Is Merit Aid Creating Opportunities, or Just Boosting Tuition Rates?
Posted By Eliana Osborn on January 21, 2016 at 3:01 pm
In an upper-middle-class family, students are often frustrated by the college financial aid process. Their family, on paper at least, makes too much money for the student to qualify for need-based assistance, but that doesn’t mean a family has cash on hand to shell out for private or even public universities. That’s where merit aid comes in.
A recent study from the organization New America looks at how merit aid is used by public universities to entice students to attend. Merit aid can come in the form of scholarships, grants, teaching assistantships, or other funding; what makes it different from other financial aid is that this money is handed out based on academic excellence rather than need.
The line between need and merit isn’t always so clear, and over the past several years, there has been an emphasis on giving low-income students priority for scarce resources. But with state higher education funding cuts continuing, student access to floods of enrollment data, and other factors, public colleges are using merit aid to attract learners who might have ignored them otherwise.
When public universities offer merit aid, they generally are not covering the full cost of tuition. For an out-of-state student, that means he or she is still paying a substantial amount of money to attend the school—often more than an in-state student with no aid. That means cash flow for these institutions, grabbing students who’d otherwise be spending their money at private or local universities. One example, the University of Alabama, has more out-of-state than in-state students in attendance.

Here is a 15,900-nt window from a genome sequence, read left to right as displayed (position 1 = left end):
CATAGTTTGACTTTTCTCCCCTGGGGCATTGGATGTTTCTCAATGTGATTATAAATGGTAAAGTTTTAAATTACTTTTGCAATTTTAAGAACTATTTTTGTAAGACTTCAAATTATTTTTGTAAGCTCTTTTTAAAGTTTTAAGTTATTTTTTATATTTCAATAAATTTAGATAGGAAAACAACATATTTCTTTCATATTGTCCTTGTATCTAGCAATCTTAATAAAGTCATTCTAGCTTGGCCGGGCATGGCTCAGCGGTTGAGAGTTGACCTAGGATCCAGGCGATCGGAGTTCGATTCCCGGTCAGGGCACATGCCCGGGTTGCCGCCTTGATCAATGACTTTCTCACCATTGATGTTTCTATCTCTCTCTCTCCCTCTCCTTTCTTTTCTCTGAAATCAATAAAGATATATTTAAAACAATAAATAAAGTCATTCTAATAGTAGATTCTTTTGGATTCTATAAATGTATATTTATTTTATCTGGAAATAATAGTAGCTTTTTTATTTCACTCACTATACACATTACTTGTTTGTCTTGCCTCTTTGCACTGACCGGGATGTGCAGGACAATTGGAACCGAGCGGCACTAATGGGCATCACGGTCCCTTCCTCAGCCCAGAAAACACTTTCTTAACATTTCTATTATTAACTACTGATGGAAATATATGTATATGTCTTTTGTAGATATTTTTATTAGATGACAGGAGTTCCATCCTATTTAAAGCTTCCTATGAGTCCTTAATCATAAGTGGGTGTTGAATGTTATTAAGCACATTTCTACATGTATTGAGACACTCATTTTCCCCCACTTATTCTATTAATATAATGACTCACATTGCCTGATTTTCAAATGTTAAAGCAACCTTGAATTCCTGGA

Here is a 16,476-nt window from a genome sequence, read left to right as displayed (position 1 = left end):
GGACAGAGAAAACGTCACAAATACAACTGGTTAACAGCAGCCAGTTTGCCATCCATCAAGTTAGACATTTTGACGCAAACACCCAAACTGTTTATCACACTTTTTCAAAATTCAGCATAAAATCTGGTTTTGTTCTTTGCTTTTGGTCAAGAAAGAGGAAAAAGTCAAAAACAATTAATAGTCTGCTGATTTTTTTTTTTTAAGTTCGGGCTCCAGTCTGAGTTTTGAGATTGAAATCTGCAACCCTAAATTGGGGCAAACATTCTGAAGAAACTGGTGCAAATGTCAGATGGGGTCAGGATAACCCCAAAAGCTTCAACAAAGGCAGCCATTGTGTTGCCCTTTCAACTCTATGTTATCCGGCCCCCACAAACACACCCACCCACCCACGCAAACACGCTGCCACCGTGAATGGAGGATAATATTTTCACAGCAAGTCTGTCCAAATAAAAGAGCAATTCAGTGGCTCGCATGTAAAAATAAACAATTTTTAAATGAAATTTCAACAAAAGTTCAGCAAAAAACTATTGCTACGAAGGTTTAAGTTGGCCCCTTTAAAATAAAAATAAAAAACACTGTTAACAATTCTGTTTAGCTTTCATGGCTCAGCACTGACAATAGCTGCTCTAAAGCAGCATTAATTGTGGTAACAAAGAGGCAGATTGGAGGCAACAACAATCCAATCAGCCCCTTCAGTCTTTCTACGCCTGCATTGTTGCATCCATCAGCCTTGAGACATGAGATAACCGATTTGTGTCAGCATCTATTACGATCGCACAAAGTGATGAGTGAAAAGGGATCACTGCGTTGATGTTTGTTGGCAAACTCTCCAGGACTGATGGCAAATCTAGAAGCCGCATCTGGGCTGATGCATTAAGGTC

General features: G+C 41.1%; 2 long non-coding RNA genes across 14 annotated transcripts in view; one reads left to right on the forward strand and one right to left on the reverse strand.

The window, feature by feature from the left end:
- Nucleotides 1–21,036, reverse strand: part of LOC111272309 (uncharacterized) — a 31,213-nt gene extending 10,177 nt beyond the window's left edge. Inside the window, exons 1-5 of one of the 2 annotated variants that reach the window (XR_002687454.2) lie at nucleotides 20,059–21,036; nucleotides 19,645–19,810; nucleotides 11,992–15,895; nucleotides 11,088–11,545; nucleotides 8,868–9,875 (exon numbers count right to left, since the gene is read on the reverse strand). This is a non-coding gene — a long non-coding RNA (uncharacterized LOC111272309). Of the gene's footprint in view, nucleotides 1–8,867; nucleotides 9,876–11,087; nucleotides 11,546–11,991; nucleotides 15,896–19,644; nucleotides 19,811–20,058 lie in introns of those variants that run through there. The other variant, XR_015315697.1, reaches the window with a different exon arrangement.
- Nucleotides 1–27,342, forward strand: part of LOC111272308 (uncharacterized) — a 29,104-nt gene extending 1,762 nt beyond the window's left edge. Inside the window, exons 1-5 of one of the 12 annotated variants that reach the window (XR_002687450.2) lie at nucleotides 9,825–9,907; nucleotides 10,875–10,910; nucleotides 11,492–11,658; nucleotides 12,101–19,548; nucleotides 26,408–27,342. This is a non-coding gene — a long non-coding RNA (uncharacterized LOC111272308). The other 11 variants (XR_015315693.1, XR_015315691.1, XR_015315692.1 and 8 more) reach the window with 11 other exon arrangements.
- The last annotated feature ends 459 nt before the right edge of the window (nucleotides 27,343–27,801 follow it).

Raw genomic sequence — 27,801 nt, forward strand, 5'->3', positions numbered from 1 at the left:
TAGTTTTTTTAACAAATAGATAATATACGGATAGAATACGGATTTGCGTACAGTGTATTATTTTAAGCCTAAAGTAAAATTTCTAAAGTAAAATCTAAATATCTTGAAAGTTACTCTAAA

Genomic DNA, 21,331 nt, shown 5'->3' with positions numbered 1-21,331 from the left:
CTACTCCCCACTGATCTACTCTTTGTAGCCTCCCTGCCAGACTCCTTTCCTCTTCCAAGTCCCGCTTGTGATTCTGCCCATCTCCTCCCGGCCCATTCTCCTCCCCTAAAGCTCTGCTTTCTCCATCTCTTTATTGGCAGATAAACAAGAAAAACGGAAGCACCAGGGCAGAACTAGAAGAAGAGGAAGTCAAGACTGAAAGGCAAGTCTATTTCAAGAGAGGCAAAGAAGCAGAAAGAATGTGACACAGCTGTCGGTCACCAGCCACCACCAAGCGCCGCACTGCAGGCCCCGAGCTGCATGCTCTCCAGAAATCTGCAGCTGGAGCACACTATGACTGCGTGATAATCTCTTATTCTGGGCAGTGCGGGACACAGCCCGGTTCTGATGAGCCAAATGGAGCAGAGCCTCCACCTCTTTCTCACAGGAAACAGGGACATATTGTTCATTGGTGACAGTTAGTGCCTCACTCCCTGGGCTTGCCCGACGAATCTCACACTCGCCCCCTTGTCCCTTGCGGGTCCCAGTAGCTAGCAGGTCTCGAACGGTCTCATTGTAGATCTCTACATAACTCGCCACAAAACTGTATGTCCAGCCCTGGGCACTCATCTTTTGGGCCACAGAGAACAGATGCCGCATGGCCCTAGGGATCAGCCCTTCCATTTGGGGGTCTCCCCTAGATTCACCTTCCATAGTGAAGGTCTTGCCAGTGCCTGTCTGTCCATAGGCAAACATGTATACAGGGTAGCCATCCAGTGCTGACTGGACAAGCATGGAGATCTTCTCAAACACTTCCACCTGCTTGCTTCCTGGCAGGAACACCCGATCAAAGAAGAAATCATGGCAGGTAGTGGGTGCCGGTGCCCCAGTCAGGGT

The second benefit of merit aid is in recruitment. Getting top students to attend your school makes you look good. According to the report, 70% of public colleges and universities surveyed had at least 5% of freshmen students receiving merit based financial help. This student population helps the regional or state schools rise in ratings, gaining greater national prominence.
As public institutions chase high-performing students, trying to get them to attend by offering higher and higher amounts of merit aid, many schools feel they have to be part of the chase. It has become a vicious cycle where money for those most in need is dropping away in order to seek out the few top scholars and try to lure them. And the very purpose of state schools is changing when they try to attract out-of-state students rather than serving the youth living nearby.